The third quarter of 2015 may be remembered as the time when investment market volatility returned with a vengeance. The US Federal Open Market Committee, the branch of the Federal Reserve Board that determines the direction of economic policy, compounded the issue by adding even more uncertainty to an already murky interest rate policy. The quarter began quietly enough with the S&P 500, an index used to track the US stock market, trading between 2,050 – 2,125 (which had been the trading level since mid-March). Then we reached mid-August.
On August 11, The Peoples Bank of China (PBOC), China’s central bank, devalued the Yuan (China’s currency) to the lowest rate within the past two decades. The last major currency move made by the PBOC occurred in 2005. Prior to 2005, the Yuan was had been pegged at 8.28 to one US Dollar (USD) for a decade. In 2005 the PBOC moved from a pegged rate to a self-described “managed floating exchange rate regime.” Essentially they let the currency float in a 2% range around a “reference rate.” That reference rate is announced to the market at 9:15 am in Shanghai each day. This exchange rate method contrasts with a free-floating currency like the British Pound or Euro. The value of those currencies are determined entirely by supply and demand. Since the value of China’s currency is not as subject to the fluctuations caused by supply and demand, the PBOC is able to indirectly determine the cost of goods exported. For example, reducing the Yuan’s value could actually spur economic growth by making exports more attractive. The more Yuan you can buy with one USD, the cheaper the goods (relatively speaking). This brings us to the August 11th move. The PBOC reduced the reference rate by 2% with no prior warning. This unannounced shift spooked investors who read it as a signal that China’s economy was slowing at a greater rate than previously assumed.
The Chinese maneuver set in motion a market sell-off which saw the S&P 500 drop 12% between August 17 and August 25. At the same time the volatility index (VIX) went from a boring 12.83 to a roaring 40.7. The US Federal Open Market Committee added fuel to the fire when it failed to raise interest rates during its September meeting. The Committee’s September statement was the first to acknowledge that outside factors (i.e. China) could play an increasing role in the domestic economy, potentially causing further slowdown. Janet Yellen, the Chair of the Federal Reserve, quickly took to the airwaves to calm nerves and reiterated the target of raising interest rates this year.
What does this all mean? Stock market corrections (usually defined as a 10% drop in the market, a definition that the current market meets) are hard to understand. Often they happen in the midst of long-term bull markets. But why? Is it like getting the flu? Is it just emotion? Or, are corrections necessary to purge the excess optimism of investors? Our answer: we don’t really know. One thing we do know is that almost every time market corrections happen, pessimists come out of the woodwork saying that a bear market (a 20% or greater market drop) has begun. In the past seven years’ corrections have happened a number of times, but each time, the market has bounced back to new highs. Think about 2011, when the S&P 500 fell by 19.4% from April 29th to October 3rd. Even with the recent decline, the S&P 500 is up 77.5% since then. We are not saying a bear market isn’t possible. Indeed, they do happen. The S&P 500 has lost at least 20% of its value 12 times in the last 70 years (on average once every six years). It has been seven years since the last bear market began. History would indicate that we are overdue.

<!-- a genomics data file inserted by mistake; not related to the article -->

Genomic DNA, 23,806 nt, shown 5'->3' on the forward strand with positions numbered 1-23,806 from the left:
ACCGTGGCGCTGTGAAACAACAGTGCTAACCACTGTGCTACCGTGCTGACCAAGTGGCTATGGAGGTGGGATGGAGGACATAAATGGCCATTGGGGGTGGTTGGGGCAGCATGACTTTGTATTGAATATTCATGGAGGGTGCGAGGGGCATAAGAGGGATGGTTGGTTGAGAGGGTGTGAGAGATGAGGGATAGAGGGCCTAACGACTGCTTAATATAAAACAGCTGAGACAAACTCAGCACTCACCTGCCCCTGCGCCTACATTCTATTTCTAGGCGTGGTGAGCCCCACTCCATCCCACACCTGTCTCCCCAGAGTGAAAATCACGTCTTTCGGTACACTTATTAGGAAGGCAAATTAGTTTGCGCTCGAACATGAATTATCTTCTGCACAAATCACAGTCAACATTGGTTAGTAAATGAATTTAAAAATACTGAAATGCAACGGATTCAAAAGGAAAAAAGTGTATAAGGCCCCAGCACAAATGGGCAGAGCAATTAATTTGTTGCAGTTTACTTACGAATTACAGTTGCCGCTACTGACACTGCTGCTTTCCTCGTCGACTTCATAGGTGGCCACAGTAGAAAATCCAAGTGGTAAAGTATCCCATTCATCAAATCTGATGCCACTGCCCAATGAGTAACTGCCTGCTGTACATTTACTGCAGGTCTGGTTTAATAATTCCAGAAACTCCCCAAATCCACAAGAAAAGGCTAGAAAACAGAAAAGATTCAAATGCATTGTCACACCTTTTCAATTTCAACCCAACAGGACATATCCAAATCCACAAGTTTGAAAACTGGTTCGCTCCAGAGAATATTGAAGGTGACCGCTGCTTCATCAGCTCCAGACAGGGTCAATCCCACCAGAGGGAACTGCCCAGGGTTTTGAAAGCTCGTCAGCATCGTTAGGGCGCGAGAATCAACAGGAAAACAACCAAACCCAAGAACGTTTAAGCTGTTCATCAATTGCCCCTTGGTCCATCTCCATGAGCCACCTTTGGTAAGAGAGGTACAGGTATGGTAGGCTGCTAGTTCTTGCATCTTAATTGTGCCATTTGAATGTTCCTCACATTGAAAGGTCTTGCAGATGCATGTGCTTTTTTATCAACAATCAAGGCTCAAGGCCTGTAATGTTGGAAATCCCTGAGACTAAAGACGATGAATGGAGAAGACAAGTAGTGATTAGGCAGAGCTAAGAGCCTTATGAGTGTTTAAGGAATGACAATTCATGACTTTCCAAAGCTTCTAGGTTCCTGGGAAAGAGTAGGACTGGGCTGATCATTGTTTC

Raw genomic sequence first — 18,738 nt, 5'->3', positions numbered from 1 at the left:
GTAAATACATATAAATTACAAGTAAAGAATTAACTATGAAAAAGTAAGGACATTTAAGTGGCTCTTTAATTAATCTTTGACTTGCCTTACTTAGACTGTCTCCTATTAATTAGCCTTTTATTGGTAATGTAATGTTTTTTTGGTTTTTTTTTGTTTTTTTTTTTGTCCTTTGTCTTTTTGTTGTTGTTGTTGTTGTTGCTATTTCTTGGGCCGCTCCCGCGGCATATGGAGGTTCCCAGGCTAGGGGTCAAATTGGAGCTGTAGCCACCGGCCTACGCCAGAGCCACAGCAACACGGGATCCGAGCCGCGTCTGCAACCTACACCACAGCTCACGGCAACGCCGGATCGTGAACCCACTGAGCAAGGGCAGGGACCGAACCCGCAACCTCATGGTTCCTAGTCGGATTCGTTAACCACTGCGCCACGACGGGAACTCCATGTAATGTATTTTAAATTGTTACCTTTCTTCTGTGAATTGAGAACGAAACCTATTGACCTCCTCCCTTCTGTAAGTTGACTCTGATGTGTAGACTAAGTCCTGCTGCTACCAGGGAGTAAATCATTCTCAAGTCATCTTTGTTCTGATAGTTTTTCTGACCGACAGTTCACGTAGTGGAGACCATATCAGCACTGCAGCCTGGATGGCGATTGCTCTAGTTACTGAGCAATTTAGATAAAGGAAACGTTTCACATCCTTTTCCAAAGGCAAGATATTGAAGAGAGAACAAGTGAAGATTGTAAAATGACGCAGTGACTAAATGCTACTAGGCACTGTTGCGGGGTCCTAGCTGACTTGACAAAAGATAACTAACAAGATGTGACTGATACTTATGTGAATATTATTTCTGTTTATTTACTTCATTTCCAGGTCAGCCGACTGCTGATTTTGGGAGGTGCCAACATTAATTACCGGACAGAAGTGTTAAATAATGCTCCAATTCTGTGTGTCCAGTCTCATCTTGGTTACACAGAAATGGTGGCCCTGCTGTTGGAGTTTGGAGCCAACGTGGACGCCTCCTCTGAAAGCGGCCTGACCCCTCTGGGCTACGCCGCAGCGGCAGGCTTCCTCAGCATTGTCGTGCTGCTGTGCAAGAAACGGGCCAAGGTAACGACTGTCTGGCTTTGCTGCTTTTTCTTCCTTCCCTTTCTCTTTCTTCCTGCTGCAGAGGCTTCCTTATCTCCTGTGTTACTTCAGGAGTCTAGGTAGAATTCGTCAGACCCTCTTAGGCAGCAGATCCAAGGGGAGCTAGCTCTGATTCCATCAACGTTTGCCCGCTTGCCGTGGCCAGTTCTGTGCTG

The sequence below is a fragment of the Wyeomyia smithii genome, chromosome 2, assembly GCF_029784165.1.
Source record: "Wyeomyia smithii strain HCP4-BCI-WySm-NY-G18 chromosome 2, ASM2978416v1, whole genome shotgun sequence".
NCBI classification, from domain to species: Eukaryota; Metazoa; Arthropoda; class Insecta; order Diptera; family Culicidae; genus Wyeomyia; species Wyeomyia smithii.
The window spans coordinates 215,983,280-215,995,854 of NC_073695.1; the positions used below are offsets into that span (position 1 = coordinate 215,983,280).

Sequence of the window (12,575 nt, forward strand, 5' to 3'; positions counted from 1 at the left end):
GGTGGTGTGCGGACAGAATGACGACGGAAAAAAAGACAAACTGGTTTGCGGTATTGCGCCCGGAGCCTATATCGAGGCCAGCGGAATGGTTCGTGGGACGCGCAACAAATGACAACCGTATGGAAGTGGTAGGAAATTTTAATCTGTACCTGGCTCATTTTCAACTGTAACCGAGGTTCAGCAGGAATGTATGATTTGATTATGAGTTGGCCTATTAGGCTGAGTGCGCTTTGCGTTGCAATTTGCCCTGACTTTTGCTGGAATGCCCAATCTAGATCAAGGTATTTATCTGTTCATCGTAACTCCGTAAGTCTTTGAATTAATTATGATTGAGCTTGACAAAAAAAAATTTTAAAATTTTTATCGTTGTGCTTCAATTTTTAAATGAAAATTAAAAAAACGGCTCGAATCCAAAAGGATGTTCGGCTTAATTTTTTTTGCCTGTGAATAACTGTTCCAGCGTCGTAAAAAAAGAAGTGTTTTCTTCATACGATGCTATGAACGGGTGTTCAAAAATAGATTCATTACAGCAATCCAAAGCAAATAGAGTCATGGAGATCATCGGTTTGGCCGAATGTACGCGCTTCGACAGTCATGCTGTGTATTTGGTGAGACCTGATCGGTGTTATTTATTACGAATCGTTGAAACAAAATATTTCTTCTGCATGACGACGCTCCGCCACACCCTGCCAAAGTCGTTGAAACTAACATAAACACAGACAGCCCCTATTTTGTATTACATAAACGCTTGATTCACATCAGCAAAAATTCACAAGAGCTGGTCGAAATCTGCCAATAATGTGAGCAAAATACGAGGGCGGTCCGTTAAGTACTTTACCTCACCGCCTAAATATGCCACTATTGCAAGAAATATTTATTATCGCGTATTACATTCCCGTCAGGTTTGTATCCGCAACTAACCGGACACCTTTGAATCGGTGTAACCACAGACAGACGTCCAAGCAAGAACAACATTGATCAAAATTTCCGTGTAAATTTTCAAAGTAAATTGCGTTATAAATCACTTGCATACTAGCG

Despite the market’s recent behavior, we still see plenty of positives in the current environment:
- The outlook for the U.S. housing market continues to brighten.Inflation remains tame–the fall in commodity prices will keep inflation below the Federal Reserve’s target.
- Lower oil prices bode well for the U.S. consumer.
- U.S. price-earnings multiples have fallen; stocks are fairly valued in our view.
- Europe appears to have weathered the latest Greek crisis.
- European economies are showing some positive signs.
It is not possible to foresee every crisis or every developing bit of positive economic news, nor is it possible to predict how markets will react to these events. However, investors have a certain level of control over their investment destiny, despite short-term market movements. By setting goals and properly aligning resources with those goals, market events become little more than noise. Market volatility, corrections, and bear markets often make investors feel like they have to “do something.” While it can be unnerving to watch portfolio values decline, market volatility alone is not a good reason to make changes in a properly constructed portfolio. If declining markets have you worried, instead of buying and selling investments in hopes of minimizing damage to your portfolio, it might be time to reassess whether or not your investment philosophy is in alignment with your goals. Perhaps your time horizon is shorter than you originally thought, or maybe you need to hold a larger cash position. It is important to discuss your concerns with your advisor. As always, we will discuss these issues with you during our next review.
The views and opinions expressed are of White Horse Advisors, LLC. This commentary is provided for educational purposes only and should not be construed as investment advice. White Horse Advisors is an investment advisor firm located in Atlanta, GA.